Are you a parent, grandparent or carer in need of support and encouragement? Then you should check out Mainly Music! They give young children and their carers a time and place to enjoy music and play together, be accepted for who they are, and learn new things.
Jo Hood is CEO of Mainly Music, and she recently joined Brett Ryan from Focus on the Family to talk about the program. She says with guidance from volunteers and local churches, families are given the chance to think about the God-part of life in a loving, sharing environment that welcomes everyone.
Jo got the idea for Mainly Music in Auckland New Zealand 32 years ago, when she and a friend took their baby daughters along to a gathering at a local community centre. Jo has always had a passion for music herself, and wanted to incorporate that into a collaborative program for kids.
Music and Families
‘Two things collide in Mainly Music,’ Jo says. ‘Music and families. So my friend and I started it at our local church. I’m a great fan of having things for children to do, because I think people feel like children get naughty when they’re really just bored.’
Providing a combination of music and hospitality for both children and adults creates a place of community. Jo believes that people need that even more so today. It takes them away from the isolation many new parents feel. The program is about so much more than music.
“It’s about the food, the fun and the conversation,’ says Jo. ‘Mothers and grandparents and fathers will tell you they love the cake! But when we sing, we also pull out scarves and get out percussion instruments or have puppets. There are all sorts of things happening in that time.’
Jo says there are two main reasons for doing Mainly Music. ‘It is motivated out of my faith. I am a follower of Jesus, and I believe that Jesus wants to see family’s flourish. When people are isolated and can’t connect with others, that’s when parenting life becomes very difficult.’
The other aspect is the level of education that is happening throughout the program. It includes literacy, numeracy, colours, shapes, gross motor skills, fine motor skills and understanding personal space. It’s quite holistic, and children need all these skills to start school and flourish.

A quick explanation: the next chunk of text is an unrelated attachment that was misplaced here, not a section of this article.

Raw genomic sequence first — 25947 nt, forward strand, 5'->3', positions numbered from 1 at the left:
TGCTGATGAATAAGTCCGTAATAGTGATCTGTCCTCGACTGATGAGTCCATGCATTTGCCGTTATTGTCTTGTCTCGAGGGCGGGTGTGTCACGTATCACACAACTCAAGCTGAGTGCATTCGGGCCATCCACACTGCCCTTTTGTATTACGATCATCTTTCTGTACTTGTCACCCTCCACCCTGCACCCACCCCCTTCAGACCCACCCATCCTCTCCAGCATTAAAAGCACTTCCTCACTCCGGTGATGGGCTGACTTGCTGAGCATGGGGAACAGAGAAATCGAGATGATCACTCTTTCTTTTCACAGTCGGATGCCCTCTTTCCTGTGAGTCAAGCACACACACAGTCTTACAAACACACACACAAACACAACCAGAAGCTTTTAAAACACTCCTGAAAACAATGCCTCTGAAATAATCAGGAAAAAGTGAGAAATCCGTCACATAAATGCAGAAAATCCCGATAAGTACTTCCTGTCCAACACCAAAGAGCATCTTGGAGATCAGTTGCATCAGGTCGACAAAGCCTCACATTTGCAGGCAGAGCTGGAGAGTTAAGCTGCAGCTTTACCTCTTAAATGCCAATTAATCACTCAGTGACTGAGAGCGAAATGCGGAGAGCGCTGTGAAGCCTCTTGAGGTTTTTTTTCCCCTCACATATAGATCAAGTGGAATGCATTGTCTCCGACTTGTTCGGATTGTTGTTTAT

Upon arrival to a Mainly Music session, parents are brought into the room and introduced to others. Then the music session starts, which is approximately 30 minutes of fun and interaction. Mainly Music is not about children doing music by themselves. Parents and carers must participate.
‘The relationship with the child is vitally important,’ says Jo. ‘But also that interaction with other like-minded people going through the same stages. The person who’s leading the group is there to help you and your preschooler enjoy and interact. Then you sing a little song that acknowledges your gratefulness for the food that’s about to come out.’
Feeding the kids comes first, and then toys are brought out. After that, they are supervised while hot drinks and adult food is provided. ‘You’ve just spent half an hour on the floor, face to face,’ says Jo. ‘Children’s emotional tanks are overflowing, so they’re quite prepared to go off and play with the toys. It’s also good for children to separate from the adults.’
Doing Life Together
Mainly Music runs weekly during school terms, and the program sticks to the same format, wherever it runs. ‘It brings a normality to the parenting experience,’ says Jo. ‘We have a thing in a mini music session called Time to Talk, where we just stop and think about parenting and faith. It’s just three minutes, but people have talked about how important that has been.’
Because Mainly Music happens in partnership with the local church, they have the ability to provide things like food parcels, meals and prayer support. ‘Again, it’s that holistic approach,’ says Jo. ‘It’s about doing life together.’
Listen to Jo’s full interview on Focus on the Family below, and browse our collection of great music for kids at the Vision Store.